The installation of the plant will require careful organisation. The existing generating sets are to be replaced within seven months and the time span will only add to the pressure of having to exchange the sets while keeping two running at all times. The 18V50DF generating sets were delivered in October 2004 and the 34SG sets will be delivered in January 2005. The construction time of the power plant extension is expected to be eight months.

The business drivers for engines

The main reasons for MOSB’s decision to order the plant are the low price of natural gas compared to heavy fuel oil (HFO) and the easy replacement of the 46 engines by the new 50DF without losing much time, keeping down time at the existing plant to a minimum. The high efficiencies of the 50DF and the 34SG persuaded MOSB from their original intention of installing gas turbines.

By swapping engine by engine, the plant will be partly operating on HFO with the old engines, while the new 50DFs are being commissioned. Therefore the target is to have two engines continuously running while swapping work continues on the third engine. For the extension plant, which will have four 20V34SG engines, the main driver is the increase in electricity and hot water demand from the park.

Wärtsilä 50DF Manisa

The power plant at Manisa is the first to install Wärtsilä’s 50DF, a 50 cm bore dual-fuel engine with an output of 17 MW in 18-cylinder configuration. It has been designed to provide high output combined with fuel flexibility, low emissions, high efficiency and reliability. It is a four-stroke dual-fuel engine that can be run on natural gas or light fuel oil (LFO) and, with certain modifications it can be run on heavy fuel oil. It can be switched from gas to LFO and vice versa during operation.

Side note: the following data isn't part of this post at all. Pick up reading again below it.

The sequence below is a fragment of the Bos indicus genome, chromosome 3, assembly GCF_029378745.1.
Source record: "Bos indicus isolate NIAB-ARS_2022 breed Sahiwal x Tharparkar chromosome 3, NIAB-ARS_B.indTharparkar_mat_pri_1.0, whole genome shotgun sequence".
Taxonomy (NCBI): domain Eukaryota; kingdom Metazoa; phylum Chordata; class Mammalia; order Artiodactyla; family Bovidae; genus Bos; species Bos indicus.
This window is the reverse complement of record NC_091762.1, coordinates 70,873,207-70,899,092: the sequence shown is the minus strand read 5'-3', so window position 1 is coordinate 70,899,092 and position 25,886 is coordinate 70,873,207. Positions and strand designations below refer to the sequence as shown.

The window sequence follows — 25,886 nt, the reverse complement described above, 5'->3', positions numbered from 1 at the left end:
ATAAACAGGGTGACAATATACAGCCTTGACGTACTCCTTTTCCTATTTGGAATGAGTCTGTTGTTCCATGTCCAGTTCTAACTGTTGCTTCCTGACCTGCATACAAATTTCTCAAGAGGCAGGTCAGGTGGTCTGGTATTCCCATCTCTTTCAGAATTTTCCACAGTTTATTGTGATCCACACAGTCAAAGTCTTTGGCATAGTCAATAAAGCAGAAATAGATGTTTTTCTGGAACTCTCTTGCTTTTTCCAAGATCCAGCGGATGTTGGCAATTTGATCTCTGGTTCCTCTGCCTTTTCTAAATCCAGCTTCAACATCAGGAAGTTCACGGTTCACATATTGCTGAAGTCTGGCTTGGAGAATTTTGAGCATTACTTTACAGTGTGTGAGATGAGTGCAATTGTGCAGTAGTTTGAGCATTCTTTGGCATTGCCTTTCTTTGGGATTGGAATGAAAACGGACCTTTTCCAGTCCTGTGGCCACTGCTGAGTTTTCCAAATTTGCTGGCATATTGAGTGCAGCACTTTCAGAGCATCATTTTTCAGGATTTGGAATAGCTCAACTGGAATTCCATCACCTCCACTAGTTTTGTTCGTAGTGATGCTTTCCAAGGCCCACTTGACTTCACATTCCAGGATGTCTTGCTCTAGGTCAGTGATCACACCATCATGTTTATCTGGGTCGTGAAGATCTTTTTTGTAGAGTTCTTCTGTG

The engine is manufactured in configurations from 6L up to 18V, giving 950 kW per cylinder and a maximum mechanical output of 17 100 kW. The engine speed is 500 or 514 for use with 50 or 60 Hz applications. The 50DF engine has a maximum thermal efficiency of 47 per cent, which is considerably higher than any other gas engine on the market.

The engine’s design concept is based on the Wärtsilä 46 diesel engine, which has been well established in the power plant and marine power markets since the late 1980s. The dual-fuel technology used is the same as in the Wärtsilä 32DF.

The 50DF operates on the lean-burn principle in which the mixture of air and gas in the cylinder has more air than is needed for complete combustion. This lean-burn method of combustion reduces peak temperatures and therefore NOx emissions; efficiency is increased and higher output is reached while avoiding knocking.

Combustion of the lean air-fuel mixture is initiated by injecting a small amount of LFO (pilot fuel) into the cylinder. The pilot fuel is ignited in a conventional diesel process, providing a high-energy ignition source for the main charge. To obtain the best efficiency and the lowest emissions, every cylinder is individually controlled to ensure operation at the correct air-fuel ratio with the correct amount and timing of pilot fuel injection.

Advanced automation